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Expectations and Uncertainty in the Macroeconomy

  • Author(s): Binder, Carola Conces
  • Advisor(s): Gorodnichenko, Yuriy
  • et al.
Abstract

This dissertation consists of three chapters with a common theme of expectations and beliefs in the macroeconomy. The first chapter introduces a micro-level measure of consumer inflation uncertainty. Literature on cognition and communication documents that people use round numbers as a communicative tool to convey uncertainty. I construct an uncertainty measure that exploits consumers' tendency to round their inflation forecasts to multiples of five on the Michigan Survey of Consumers. I document cross-sectional and time series properties of the measure and provide support for its validity. Mean inflation uncertainty is countercyclical and positively correlated with inflation disagreement, inflation volatility, and the Economic Policy Uncertainty Index. Inflation uncertainty varies more in the cross section than over time, so a major benefit of this new measure is its cross-sectional dimension which enables micro-level analysis of the relationship between uncertainty and consumption. More uncertain consumers are more reluctant to spend on durables, cars, and homes, and their spending attitudes are less sensitive to interest rates. The measure also has applications to inflation dynamics and monetary policy. For example, the expectations of more-certain consumers can be used to improve Phillips curve estimation.

The second chapter focuses on central bank communication with households. Transparent communication with the general public is a stated goal of the Federal Reserve. While most research has focused on central bank communication with financial markets, this paper evaluates the effectiveness of Federal Reserve communication with the public at large. While professional forecasters are attentive to Federal Reserve communications regarding the price stability objective, including the announcement of a 2% inflation target, many households are not. Consumers' inflation expectations are weakly-anchored, especially among less-educated, low-income, and female consumers. Anchoring has not improved notably since the late 1990s. News and media data reveal that Federal Reserve communications are not widely propagated through traditional or new media channels to the public and that that consumers do not proactively seek information on monetary policy. Evidence collected from dozens of surveys from the 1950s to 2014 exposes a lack of public awareness of the Federal Reserve and its objectives and a decline in public opinion of central bankers.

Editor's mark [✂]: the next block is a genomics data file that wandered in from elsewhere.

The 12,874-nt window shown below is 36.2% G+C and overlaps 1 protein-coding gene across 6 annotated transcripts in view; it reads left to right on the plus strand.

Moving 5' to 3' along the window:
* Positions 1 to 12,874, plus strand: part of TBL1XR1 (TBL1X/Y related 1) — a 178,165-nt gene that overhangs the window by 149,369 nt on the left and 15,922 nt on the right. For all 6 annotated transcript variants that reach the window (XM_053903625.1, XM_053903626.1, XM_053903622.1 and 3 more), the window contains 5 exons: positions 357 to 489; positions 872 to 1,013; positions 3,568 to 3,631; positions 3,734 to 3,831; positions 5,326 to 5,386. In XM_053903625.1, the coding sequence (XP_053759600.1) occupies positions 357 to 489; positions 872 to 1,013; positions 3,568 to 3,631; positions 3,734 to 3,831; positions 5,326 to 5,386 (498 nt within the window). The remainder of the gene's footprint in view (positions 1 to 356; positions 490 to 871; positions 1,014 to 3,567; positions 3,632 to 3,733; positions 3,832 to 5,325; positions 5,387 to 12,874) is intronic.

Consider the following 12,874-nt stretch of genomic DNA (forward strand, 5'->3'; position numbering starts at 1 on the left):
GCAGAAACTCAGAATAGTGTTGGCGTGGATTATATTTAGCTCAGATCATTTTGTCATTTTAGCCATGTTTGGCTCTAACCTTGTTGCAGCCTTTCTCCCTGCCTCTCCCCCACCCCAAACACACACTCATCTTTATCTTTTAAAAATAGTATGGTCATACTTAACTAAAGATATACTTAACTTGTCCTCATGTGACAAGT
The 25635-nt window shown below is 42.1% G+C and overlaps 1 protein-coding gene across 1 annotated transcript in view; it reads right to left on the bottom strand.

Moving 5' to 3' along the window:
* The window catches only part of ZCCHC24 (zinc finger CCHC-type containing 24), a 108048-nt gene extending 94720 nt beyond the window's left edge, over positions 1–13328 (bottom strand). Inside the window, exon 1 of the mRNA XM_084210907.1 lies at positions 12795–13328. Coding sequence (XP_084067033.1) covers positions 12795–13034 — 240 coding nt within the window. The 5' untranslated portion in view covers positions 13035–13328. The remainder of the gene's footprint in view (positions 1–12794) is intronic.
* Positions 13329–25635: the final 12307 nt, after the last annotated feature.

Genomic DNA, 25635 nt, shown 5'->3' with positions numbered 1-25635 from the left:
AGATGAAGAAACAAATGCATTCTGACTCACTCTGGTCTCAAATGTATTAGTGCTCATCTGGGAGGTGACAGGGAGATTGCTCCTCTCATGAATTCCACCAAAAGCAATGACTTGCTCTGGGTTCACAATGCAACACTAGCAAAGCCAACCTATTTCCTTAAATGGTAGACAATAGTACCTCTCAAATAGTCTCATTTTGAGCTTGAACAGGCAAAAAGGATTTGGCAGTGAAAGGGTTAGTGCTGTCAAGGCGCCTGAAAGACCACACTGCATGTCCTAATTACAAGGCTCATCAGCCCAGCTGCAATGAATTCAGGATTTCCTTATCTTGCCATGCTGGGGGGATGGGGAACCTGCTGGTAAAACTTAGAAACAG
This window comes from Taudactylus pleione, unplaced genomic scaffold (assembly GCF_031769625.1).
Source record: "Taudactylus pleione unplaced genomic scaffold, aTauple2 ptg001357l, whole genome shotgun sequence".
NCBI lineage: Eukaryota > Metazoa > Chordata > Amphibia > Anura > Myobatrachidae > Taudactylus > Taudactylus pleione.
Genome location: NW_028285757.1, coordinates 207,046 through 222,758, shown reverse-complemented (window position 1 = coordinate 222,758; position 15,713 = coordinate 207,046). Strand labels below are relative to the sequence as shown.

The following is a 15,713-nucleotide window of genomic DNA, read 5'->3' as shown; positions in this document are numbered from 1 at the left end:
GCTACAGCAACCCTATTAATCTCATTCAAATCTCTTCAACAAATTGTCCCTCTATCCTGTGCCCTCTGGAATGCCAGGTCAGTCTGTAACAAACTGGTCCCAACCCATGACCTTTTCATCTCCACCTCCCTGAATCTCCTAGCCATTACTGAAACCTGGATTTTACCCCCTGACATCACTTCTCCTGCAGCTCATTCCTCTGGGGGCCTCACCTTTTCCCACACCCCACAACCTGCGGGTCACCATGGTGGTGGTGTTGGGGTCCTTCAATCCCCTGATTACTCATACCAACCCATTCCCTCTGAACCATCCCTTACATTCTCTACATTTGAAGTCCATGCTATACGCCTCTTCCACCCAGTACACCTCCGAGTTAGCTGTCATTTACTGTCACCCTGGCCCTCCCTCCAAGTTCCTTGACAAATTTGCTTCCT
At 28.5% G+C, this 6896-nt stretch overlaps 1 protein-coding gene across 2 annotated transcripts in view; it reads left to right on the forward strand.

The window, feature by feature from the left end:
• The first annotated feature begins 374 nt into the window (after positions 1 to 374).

The third chapter studies expectations in an important episode of economic history. Competing interpretations of the Great Depression depend on the behavior of inflation expectations in the onset and recovery. A number of papers have examined whether the deflation of 1930-32 was anticipated and when positive inflationary expectations reappeared. I review and compare the various statistical, narrative, and market-based approaches that have been used to estimate inflation expectations in the Great Depression era and supplement these approaches with additional methods and narrative evidence. I introduce a new approach using Phillips curve estimation. Reconciling the disparate findings of the previous literature, I conclude that the deflation was mostly unanticipated until mid-1930 and that a regime change occurred at the start of Roosevelt's presidency, prior to monetary expansion.

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